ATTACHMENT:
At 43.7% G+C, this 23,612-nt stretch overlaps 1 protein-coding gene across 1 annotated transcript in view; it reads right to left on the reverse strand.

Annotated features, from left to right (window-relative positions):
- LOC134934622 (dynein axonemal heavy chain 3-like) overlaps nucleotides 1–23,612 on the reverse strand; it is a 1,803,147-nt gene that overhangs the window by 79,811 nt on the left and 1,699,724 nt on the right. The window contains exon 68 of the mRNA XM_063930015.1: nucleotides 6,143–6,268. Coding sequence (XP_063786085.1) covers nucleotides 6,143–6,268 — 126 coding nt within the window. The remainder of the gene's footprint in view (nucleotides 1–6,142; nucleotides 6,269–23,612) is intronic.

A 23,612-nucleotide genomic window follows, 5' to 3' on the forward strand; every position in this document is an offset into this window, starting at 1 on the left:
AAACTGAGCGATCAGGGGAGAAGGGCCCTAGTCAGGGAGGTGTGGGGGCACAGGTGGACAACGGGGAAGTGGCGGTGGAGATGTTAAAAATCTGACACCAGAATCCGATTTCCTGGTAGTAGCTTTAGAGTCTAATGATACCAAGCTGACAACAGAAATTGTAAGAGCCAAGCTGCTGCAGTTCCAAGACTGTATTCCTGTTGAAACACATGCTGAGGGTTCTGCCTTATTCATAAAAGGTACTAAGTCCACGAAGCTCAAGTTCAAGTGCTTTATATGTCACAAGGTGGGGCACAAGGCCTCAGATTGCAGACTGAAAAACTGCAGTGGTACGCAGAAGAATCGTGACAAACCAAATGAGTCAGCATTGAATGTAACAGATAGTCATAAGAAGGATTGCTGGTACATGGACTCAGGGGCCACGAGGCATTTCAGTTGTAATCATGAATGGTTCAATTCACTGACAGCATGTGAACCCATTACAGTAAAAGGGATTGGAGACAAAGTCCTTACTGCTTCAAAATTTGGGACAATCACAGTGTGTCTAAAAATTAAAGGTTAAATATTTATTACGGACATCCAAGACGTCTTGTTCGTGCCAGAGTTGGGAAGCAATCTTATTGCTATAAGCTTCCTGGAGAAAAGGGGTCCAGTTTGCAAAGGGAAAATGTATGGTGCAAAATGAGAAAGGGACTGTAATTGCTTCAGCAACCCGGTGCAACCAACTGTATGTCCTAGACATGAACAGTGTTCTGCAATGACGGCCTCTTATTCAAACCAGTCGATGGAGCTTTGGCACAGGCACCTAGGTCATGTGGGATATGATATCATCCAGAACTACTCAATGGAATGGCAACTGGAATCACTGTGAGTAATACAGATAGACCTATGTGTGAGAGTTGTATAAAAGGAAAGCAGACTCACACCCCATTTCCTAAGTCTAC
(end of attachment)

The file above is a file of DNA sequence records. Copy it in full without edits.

At 43.7% G+C, this 23,612-nt stretch overlaps 1 protein-coding gene across 1 annotated transcript in view; it reads right to left on the reverse strand.

Annotated features, from left to right (window-relative positions):
- LOC134934622 (dynein axonemal heavy chain 3-like) overlaps nucleotides 1–23,612 on the reverse strand; it is a 1,803,147-nt gene that overhangs the window by 79,811 nt on the left and 1,699,724 nt on the right. The window contains exon 68 of the mRNA XM_063930015.1: nucleotides 6,143–6,268. Coding sequence (XP_063786085.1) covers nucleotides 6,143–6,268 — 126 coding nt within the window. The remainder of the gene's footprint in view (nucleotides 1–6,142; nucleotides 6,269–23,612) is intronic.

A 23,612-nucleotide genomic window follows, 5' to 3' on the forward strand; every position in this document is an offset into this window, starting at 1 on the left:
AAACTGAGCGATCAGGGGAGAAGGGCCCTAGTCAGGGAGGTGTGGGGGCACAGGTGGACAACGGGGAAGTGGCGGTGGAGATGTTAAAAATCTGACACCAGAATCCGATTTCCTGGTAGTAGCTTTAGAGTCTAATGATACCAAGCTGACAACAGAAATTGTAAGAGCCAAGCTGCTGCAGTTCCAAGACTGTATTCCTGTTGAAACACATGCTGAGGGTTCTGCCTTATTCATAAAAGGTACTAAGTCCACGAAGCTCAAGTTCAAGTGCTTTATATGTCACAAGGTGGGGCACAAGGCCTCAGATTGCAGACTGAAAAACTGCAGTGGTACGCAGAAGAATCGTGACAAACCAAATGAGTCAGCATTGAATGTAACAGATAGTCATAAGAAGGATTGCTGGTACATGGACTCAGGGGCCACGAGGCATTTCAGTTGTAATCATGAATGGTTCAATTCACTGACAGCATGTGAACCCATTACAGTAAAAGGGATTGGAGACAAAGTCCTTACTGCTTCAAAATTTGGGACAATCACAGTGTGTCTAAAAATTAAAGGTTAAATATTTATTACGGACATCCAAGACGTCTTGTTCGTGCCAGAGTTGGGAAGCAATCTTATTGCTATAAGCTTCCTGGAGAAAAGGGGTCCAGTTTGCAAAGGGAAAATGTATGGTGCAAAATGAGAAAGGGACTGTAATTGCTTCAGCAACCCGGTGCAACCAACTGTATGTCCTAGACATGAACAGTGTTCTGCAATGACGGCCTCTTATTCAAACCAGTCGATGGAGCTTTGGCACAGGCACCTAGGTCATGTGGGATATGATATCATCCAGAACTACTCAATGGAATGGCAACTGGAATCACTGTGAGTAATACAGATAGACCTATGTGTGAGAGTTGTATAAAAGGAAAGCAGACTCACACCCCATTTCCTAAGTCTAC